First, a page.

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Justice News

Department of Justice
U.S. Attorney’s Office
District of New Mexico

FOR IMMEDIATE RELEASE
Wednesday, May 20, 2015

California Woman Pleads Guilty to Federal Heroin Trafficking Charge in New Mexico

Defendant Prosecuted as Part of HOPE Initiative which Seeks to Reduce the Number of Opioid-Related Deaths in New Mexico

ALBUQUERQUE – Hunter Dwayne Fitzgerald, Jr., 22, of Los Angeles, Calif., pleaded guilty today in federal court in Albuquerque, N.M., to a heroin trafficking charge.

Fitzgerald was arrested on April 11, 2014, at the Amtrak Train Station in Albuquerque after DEA agents found almost a pound and a half of heroin concealed in her baggage during an interdiction investigation.  Fitzgerald was subsequently indicted on May 7, 2014, and charged with possession of heroin with intent to distribute on April 11, 2014, in Bernalillo County, N.M.

During today’s proceedings, Fitzgerald pled guilty to the indictment without the benefit of a plea agreement.

At sentencing, Fitzgerald faces a statutory maximum penalty of 20 years in federal prison.  A sentencing hearing has yet to be scheduled.

This case was investigated by the Interdiction Unit of the DEA’s Albuquerque office which focuses on disrupting the flow of narcotics, weapons, and the proceeds of illegal activities as they are smuggled into or through New Mexico in passenger buses, passenger trains, commercial vehicles and automobiles.  Assistant U.S. Attorney Rumaldo R. Armijo is prosecuting the case.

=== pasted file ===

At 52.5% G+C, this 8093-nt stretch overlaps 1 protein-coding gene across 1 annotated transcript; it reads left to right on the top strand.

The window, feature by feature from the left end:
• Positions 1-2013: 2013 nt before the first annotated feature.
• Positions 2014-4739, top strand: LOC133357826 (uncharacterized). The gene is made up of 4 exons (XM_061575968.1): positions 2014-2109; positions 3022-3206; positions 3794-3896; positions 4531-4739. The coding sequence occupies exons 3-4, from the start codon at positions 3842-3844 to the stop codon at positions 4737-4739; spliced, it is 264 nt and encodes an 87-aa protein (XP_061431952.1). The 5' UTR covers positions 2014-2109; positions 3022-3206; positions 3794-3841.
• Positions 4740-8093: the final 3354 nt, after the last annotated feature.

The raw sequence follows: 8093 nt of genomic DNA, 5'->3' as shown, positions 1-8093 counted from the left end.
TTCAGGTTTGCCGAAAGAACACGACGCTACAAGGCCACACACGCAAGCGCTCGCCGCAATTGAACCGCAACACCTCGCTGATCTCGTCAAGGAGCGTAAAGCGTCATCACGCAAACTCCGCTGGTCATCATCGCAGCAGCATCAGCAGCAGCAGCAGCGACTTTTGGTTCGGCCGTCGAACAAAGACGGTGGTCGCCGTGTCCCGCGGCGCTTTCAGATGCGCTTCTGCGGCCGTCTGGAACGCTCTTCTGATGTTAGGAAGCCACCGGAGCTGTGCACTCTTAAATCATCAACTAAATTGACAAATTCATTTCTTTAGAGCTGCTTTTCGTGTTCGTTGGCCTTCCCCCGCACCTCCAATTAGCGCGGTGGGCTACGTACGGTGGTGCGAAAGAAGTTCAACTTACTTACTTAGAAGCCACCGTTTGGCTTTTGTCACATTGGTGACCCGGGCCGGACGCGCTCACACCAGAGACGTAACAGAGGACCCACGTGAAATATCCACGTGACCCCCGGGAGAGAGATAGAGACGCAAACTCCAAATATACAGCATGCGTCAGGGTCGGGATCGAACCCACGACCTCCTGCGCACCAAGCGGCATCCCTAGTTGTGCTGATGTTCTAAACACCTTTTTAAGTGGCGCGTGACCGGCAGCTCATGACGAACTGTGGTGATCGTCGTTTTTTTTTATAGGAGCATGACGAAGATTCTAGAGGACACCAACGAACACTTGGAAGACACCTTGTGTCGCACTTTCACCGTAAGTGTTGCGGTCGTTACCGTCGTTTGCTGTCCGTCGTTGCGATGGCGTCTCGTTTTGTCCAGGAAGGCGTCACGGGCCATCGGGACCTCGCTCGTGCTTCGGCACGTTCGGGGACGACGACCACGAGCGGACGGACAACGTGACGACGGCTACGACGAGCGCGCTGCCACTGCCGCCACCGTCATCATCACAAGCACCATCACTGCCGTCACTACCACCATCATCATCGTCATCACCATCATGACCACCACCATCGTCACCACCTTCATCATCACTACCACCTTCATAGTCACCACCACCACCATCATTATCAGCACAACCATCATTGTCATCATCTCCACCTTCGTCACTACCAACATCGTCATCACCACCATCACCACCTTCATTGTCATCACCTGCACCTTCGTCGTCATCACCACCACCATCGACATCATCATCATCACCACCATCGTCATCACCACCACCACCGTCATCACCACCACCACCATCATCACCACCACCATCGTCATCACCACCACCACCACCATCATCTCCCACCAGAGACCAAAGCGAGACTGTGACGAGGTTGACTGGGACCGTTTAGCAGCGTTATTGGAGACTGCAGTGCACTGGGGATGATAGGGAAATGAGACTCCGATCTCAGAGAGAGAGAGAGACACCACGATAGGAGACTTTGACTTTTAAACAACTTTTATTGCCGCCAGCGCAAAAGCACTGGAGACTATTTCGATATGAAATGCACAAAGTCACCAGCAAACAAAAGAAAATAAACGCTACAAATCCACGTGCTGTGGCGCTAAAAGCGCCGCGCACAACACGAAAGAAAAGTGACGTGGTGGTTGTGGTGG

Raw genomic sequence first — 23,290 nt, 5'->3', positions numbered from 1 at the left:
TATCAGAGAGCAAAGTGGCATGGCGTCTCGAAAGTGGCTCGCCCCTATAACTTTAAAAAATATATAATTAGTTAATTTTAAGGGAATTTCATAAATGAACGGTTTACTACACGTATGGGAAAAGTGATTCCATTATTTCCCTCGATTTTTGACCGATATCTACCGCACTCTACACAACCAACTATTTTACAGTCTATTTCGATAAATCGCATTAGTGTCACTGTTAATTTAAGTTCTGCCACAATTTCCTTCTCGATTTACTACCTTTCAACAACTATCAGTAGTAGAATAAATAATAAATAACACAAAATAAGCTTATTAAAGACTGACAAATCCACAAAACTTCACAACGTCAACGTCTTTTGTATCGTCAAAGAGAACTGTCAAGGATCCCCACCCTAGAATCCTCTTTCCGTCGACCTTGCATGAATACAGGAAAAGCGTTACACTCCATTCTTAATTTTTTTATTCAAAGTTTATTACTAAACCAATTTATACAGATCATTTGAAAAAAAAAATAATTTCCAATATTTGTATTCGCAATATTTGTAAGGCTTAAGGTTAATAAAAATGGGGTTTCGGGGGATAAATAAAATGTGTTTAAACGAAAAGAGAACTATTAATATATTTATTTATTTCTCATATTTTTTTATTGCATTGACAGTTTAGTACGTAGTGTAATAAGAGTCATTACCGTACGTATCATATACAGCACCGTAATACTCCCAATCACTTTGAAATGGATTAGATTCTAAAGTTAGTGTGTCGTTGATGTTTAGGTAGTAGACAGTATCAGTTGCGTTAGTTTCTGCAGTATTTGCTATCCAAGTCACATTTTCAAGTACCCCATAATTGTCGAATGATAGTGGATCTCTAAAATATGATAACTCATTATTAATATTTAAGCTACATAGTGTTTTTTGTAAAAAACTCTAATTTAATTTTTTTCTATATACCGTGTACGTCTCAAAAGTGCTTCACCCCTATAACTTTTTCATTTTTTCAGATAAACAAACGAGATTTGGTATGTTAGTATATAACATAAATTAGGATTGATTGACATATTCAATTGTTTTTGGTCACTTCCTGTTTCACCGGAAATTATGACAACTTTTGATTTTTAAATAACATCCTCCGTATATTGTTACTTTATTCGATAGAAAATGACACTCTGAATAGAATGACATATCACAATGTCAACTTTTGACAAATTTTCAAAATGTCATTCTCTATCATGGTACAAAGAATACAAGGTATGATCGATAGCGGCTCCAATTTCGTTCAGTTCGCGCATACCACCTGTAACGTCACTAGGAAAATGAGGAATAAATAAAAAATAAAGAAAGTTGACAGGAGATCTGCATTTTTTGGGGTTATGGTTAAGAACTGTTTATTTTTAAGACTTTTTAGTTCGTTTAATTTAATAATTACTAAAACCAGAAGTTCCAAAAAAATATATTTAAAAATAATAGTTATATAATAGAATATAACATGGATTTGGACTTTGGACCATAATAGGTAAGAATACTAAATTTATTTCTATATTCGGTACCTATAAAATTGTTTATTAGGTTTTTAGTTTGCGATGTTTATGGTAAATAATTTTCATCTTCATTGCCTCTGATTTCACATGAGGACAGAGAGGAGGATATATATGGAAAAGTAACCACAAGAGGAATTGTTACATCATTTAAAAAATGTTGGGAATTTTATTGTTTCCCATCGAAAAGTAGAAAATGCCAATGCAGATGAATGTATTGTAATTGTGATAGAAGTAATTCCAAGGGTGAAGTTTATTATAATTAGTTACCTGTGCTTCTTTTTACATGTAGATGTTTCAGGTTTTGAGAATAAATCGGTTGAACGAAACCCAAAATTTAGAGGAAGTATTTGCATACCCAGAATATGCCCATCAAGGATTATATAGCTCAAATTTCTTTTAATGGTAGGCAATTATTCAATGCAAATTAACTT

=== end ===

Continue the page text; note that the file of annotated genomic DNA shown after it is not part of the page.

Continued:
This case is being prosecuted pursuant to the New Mexico Heroin and Opioid Prevention and Education (HOPE) Initiative.  The HOPE Initiative is a collaborative effort between the U.S. Attorney’s Office and the University of New Mexico Health Sciences Center that is partnering with the Bernalillo County Opioid Accountability Initiative with the overriding goal of reducing the number of opioid-related deaths in the District of New Mexico.  The HOPE Initiative comprised of five components:  (1) prevention and education; (2) treatment; (3) law enforcement; (4) reentry; and (5) strategic planning.  The law enforcement component of the HOPE Initiative is led by the Organized Crime Section of the U.S. Attorney’s Office and the DEA in conjunction with their federal, state, local and tribal law enforcement partners.  Targeting members of major heroin trafficking organizations for investigation and prosecution is a priority of the HOPE Initiative.

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Updated May 20, 2015